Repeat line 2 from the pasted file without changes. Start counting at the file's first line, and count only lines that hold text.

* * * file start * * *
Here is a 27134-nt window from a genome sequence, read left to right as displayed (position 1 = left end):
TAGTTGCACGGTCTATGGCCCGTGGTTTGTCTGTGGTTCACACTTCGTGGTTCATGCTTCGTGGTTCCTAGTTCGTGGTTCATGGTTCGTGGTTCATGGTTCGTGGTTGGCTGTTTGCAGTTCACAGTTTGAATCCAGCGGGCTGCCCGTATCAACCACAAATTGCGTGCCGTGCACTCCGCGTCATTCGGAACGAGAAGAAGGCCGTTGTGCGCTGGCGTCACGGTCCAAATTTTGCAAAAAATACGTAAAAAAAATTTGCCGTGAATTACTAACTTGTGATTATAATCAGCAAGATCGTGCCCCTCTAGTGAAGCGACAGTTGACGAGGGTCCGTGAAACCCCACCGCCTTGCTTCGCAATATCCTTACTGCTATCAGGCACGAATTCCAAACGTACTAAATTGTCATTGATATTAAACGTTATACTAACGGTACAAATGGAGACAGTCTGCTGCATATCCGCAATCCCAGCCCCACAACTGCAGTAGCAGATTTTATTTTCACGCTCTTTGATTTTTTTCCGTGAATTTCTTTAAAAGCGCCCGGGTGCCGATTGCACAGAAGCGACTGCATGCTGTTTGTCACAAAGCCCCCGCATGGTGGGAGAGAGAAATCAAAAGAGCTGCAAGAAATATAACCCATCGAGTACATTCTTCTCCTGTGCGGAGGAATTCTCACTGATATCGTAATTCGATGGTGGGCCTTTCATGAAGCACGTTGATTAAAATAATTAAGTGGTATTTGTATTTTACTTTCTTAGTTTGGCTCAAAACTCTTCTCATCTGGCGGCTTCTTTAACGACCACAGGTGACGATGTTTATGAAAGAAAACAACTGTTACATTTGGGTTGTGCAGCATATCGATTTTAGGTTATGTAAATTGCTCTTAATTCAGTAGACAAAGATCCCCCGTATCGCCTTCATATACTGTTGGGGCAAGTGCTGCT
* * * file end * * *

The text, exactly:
TAGTTGCACGGTCTATGGCCCGTGGTTTGTCTGTGGTTCACACTTCGTGGTTCATGCTTCGTGGTTCCTAGTTCGTGGTTCATGGTTCGTGGTTCATGGTTCGTGGTTGGCTGTTTGCAGTTCACAGTTTGAATCCAGCGGGCTGCCCGTATCAACCACAAATTGCGTGCCGTGCACTCCGCGTCATTCGGAACGAGAAGAAGGCCGTTGTGCGCTGGCGTCACGGTCCAAATTTTGCAAAAAATACGTAAAAAAAATTTGCCGTGAATTACTAACTTGTGATTATAATCAGCAAGATCGTGCCCCTCTAGTGAAGCGACAGTTGACGAGGGTCCGTGAAACCCCACCGCCTTGCTTCGCAATATCCTTACTGCTATCAGGCACGAATTCCAAACGTACTAAATTGTCATTGATATTAAACGTTATACTAACGGTACAAATGGAGACAGTCTGCTGCATATCCGCAATCCCAGCCCCACAACTGCAGTAGCAGATTTTATTTTCACGCTCTTTGATTTTTTTCCGTGAATTTCTTTAAAAGCGCCCGGGTGCCGATTGCACAGAAGCGACTGCATGCTGTTTGTCACAAAGCCCCCGCATGGTGGGAGAGAGAAATCAAAAGAGCTGCAAGAAATATAACCCATCGAGTACATTCTTCTCCTGTGCGGAGGAATTCTCACTGATATCGTAATTCGATGGTGGGCCTTTCATGAAGCACGTTGATTAAAATAATTAAGTGGTATTTGTATTTTACTTTCTTAGTTTGGCTCAAAACTCTTCTCATCTGGCGGCTTCTTTAACGACCACAGGTGACGATGTTTATGAAAGAAAACAACTGTTACATTTGGGTTGTGCAGCATATCGATTTTAGGTTATGTAAATTGCTCTTAATTCAGTAGACAAAGATCCCCCGTATCGCCTTCATATACTGTTGGGGCAAGTGCTGCT